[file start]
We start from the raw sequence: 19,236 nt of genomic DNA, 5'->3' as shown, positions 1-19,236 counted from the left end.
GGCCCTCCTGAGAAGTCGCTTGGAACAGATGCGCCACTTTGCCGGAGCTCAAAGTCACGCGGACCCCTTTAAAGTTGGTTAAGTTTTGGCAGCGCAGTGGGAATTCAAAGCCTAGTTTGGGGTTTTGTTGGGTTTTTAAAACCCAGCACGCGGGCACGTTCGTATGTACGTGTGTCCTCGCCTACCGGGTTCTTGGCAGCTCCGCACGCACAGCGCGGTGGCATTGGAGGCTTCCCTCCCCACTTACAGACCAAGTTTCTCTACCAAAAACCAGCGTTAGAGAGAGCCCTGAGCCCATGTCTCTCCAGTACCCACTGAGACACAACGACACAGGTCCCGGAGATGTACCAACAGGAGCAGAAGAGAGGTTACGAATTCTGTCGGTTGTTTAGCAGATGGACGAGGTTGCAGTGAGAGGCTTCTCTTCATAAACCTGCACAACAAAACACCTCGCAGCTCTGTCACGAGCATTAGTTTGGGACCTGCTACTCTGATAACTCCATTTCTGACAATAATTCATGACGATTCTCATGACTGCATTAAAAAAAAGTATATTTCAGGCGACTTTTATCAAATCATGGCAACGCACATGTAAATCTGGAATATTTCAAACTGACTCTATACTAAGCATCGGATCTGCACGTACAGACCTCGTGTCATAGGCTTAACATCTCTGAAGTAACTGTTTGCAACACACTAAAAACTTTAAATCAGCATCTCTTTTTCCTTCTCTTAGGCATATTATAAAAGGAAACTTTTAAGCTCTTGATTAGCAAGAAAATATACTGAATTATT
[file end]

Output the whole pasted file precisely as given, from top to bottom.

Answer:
We start from the raw sequence: 19,236 nt of genomic DNA, 5'->3' as shown, positions 1-19,236 counted from the left end.
GGCCCTCCTGAGAAGTCGCTTGGAACAGATGCGCCACTTTGCCGGAGCTCAAAGTCACGCGGACCCCTTTAAAGTTGGTTAAGTTTTGGCAGCGCAGTGGGAATTCAAAGCCTAGTTTGGGGTTTTGTTGGGTTTTTAAAACCCAGCACGCGGGCACGTTCGTATGTACGTGTGTCCTCGCCTACCGGGTTCTTGGCAGCTCCGCACGCACAGCGCGGTGGCATTGGAGGCTTCCCTCCCCACTTACAGACCAAGTTTCTCTACCAAAAACCAGCGTTAGAGAGAGCCCTGAGCCCATGTCTCTCCAGTACCCACTGAGACACAACGACACAGGTCCCGGAGATGTACCAACAGGAGCAGAAGAGAGGTTACGAATTCTGTCGGTTGTTTAGCAGATGGACGAGGTTGCAGTGAGAGGCTTCTCTTCATAAACCTGCACAACAAAACACCTCGCAGCTCTGTCACGAGCATTAGTTTGGGACCTGCTACTCTGATAACTCCATTTCTGACAATAATTCATGACGATTCTCATGACTGCATTAAAAAAAAGTATATTTCAGGCGACTTTTATCAAATCATGGCAACGCACATGTAAATCTGGAATATTTCAAACTGACTCTATACTAAGCATCGGATCTGCACGTACAGACCTCGTGTCATAGGCTTAACATCTCTGAAGTAACTGTTTGCAACACACTAAAAACTTTAAATCAGCATCTCTTTTTCCTTCTCTTAGGCATATTATAAAAGGAAACTTTTAAGCTCTTGATTAGCAAGAAAATATACTGAATTATT